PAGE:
EGG HARBOR TWP. — The former board president and administrator of a charter school here are accused of giving contracts to the ex-president’s outdoor furniture business.
“The misuse of taxpayer dollars for personal gain should not — and will not — be tolerated,” Attorney General Matthew J. Platkin said in a statement.
According to the state, contracts to provide outdoor furniture and an outdoor learning center at Principle Academy Charter School were “steered” to Peter Caporilli, the school’s founder and the owner of Modern Boat Works/Tidewater Workshop in Pleasantville.
The orders were allegedly split into one contract worth $40,000 and one worth $75,000 to evade state bidding law requirements.
The indictment lists eight charges against Caporilli, 59, of Absecon, who is a former board president at the school.
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It includes six counts against Caporilli’s business and five counts against Michael Falkowski, 48, of Point Pleasant, the school’s former administrator.
Defense attorney: ‘Shooting first, asking the questions later’
An indictment is not a proof of guilt in the criminal justice system, only an accusation.
Morristown attorney William Hughes Jr., who represents Falkowski, said prosecutors are “shooting first and asking the questions later.”
“I’m a little dumbfounded about this indictment… at least with respect to Falkowski,” Hughes said on Friday. “He is a business administrator, who was working remotely, who contacted the Department of Education with questions relating to this situation. And he did everything according to the law.
“So, I think the Attorney General’s Office is wrong on the law,” Hughes added. “They’re wrong on the facts. And my client is going to plead not guilty, and he is looking forward to being vindicated.”
Voorhees attorney Vincent Sarubbi, who represents Caporilli, issued a statement that called the charges “false and without merit.” It noted Caporilli had abstained from voting on the contracts.
The statement asserted there was no evidence of any “unlawful conduct involving the contracts” and said Caporilli “has always adhered to strict guidelines for transparency between his role as chairman and the operation and impact of Modern Boat Works on the school.”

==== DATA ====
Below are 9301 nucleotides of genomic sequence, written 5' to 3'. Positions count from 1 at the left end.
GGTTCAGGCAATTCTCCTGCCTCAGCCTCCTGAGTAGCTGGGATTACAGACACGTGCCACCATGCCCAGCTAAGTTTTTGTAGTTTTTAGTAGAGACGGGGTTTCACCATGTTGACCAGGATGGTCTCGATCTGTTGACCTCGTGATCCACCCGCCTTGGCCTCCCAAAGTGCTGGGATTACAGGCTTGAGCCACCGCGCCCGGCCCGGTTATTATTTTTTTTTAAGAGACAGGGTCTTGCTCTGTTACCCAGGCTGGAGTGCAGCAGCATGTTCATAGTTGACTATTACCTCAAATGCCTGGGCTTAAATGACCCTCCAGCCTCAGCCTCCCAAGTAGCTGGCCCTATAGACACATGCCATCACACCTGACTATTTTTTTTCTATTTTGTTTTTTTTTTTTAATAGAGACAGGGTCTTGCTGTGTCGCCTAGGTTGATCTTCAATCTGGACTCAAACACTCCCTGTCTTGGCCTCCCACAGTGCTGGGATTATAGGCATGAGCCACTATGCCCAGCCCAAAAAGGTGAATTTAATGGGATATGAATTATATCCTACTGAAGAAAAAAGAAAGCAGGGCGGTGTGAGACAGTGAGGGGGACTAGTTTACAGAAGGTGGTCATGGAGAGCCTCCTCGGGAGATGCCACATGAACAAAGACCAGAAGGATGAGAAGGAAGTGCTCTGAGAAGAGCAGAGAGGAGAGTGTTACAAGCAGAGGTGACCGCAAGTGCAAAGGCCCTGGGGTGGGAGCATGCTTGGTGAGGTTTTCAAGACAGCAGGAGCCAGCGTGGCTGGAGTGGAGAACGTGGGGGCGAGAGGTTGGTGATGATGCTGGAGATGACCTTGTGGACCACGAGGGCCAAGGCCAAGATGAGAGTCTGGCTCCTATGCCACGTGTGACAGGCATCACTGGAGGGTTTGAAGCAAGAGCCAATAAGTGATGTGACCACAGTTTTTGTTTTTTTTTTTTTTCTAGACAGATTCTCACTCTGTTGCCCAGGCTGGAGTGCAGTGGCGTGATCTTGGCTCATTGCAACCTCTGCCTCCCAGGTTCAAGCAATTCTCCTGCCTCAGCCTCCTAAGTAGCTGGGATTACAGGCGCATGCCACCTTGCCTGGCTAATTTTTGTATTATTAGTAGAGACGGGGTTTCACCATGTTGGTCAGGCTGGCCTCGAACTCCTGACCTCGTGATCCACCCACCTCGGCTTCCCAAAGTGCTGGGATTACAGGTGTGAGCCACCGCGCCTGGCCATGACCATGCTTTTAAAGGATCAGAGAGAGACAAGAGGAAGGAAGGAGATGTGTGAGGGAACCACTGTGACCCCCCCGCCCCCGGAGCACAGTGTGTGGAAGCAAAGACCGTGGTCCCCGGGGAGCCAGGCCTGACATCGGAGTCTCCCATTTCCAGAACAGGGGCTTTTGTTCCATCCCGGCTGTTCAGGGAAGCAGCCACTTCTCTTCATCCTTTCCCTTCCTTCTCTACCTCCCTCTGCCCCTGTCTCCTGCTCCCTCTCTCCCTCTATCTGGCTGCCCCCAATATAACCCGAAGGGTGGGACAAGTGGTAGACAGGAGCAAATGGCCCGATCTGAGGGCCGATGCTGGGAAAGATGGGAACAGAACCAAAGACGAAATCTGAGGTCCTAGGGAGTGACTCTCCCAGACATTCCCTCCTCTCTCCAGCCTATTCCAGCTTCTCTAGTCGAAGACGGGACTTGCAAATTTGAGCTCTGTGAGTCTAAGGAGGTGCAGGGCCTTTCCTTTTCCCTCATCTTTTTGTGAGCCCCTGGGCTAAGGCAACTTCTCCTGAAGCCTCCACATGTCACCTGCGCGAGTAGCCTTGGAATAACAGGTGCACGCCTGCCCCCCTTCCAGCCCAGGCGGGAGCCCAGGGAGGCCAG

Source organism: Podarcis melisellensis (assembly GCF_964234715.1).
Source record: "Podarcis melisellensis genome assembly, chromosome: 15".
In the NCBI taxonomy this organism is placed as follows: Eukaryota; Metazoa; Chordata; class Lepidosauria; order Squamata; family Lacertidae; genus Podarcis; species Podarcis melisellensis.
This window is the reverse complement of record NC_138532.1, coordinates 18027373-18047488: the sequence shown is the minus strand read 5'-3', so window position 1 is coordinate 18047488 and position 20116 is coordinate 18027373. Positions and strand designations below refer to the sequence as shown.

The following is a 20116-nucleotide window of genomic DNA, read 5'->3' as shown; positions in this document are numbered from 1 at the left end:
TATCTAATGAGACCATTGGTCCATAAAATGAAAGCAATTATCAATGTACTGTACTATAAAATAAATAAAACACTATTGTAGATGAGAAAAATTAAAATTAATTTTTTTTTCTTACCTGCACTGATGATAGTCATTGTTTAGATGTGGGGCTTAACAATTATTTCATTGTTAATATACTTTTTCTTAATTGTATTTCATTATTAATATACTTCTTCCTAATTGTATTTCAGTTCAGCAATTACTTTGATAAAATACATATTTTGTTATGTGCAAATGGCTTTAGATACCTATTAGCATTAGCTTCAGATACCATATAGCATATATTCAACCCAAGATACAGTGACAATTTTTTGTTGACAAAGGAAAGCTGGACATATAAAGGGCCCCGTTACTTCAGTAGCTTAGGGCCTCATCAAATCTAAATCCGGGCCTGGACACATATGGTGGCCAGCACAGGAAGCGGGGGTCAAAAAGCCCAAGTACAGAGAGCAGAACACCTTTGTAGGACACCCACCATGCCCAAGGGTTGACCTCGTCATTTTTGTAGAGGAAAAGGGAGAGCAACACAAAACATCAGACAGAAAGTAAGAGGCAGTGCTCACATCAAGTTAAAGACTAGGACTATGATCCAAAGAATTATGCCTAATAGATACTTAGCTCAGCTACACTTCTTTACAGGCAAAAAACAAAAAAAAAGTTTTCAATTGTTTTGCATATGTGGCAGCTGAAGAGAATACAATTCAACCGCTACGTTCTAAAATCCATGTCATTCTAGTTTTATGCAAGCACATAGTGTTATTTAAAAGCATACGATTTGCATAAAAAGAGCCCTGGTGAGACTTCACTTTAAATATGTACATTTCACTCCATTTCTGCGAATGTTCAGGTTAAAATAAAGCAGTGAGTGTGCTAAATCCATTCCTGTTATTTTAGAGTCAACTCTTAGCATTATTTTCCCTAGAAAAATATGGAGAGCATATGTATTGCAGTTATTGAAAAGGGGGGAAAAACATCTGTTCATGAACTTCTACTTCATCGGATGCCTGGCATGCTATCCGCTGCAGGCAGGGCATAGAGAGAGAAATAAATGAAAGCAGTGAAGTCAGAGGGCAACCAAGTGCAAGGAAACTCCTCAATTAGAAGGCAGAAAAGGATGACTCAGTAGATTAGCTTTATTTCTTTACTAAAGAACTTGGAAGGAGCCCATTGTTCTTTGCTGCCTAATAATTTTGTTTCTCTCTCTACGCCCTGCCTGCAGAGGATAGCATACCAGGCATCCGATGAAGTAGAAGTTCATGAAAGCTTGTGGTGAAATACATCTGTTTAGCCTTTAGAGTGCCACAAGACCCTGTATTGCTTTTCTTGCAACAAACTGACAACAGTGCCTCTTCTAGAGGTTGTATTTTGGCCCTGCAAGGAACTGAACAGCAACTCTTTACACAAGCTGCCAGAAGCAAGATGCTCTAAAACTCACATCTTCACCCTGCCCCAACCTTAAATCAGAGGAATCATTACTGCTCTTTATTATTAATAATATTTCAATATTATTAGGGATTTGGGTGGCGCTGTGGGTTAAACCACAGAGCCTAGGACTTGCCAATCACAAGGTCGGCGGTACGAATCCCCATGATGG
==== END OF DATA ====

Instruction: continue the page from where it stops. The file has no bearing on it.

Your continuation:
Education department sought criminal investigation
According to the state, the alleged conduct took place between August 2018 and late January 2019. The state Department of Education referred its suspicions to the Attorney General’s Office in July 2019.
Charges were filed in January 2022, and state police executed a search warrant of the school in October.
The prosecution says nine businesses were interested in the $75,000 contract, but Falkowski allegedly did not send them the necessary paperwork until three days before the bidding deadline. Caporilli emerged as the only actual bidder.
The prosecution also alleges payments were made without trustee approval, and that the project was not completed.
Attorney general: Defendants face prison, fines
The three defendants each face five, second-degree charges: Conspiracy; theft by unlawful taking; official misconduct; false representation for a government contract; and misapplication of entrusted property. Each charge carries a potential sentence of five to 10 years in prison and a $150,000 fine.
In addition, Caporilli and Tidewater each are accused of fourth-degree unlawful official business transaction where interest is involved. That charge carries a penalty of up to 18 months incarceration with a year of parole ineligibility, plus a $150,000 fine.
Caporilli alone also is accused of second-degree misconduct by a corporate official, which is punishable by five to 10 years in prison and a $150,000 penalty, and second-degree tampering with physical evidence, which can mean up to 18 months incarceration and a $10,000 fine
Joe Smith is a NE Philly native transplanted to South Jersey more than 30 years ago, keeping an eye now on government in South Jersey. He is a former editor and current senior staff writer for The Daily Journal in Vineland, Courier-Post in Cherry Hill, and the Burlington County Times.
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This article originally appeared on the Cherry Hill Courier-Post: NJ prosecutors disclose indictments in charter school investigation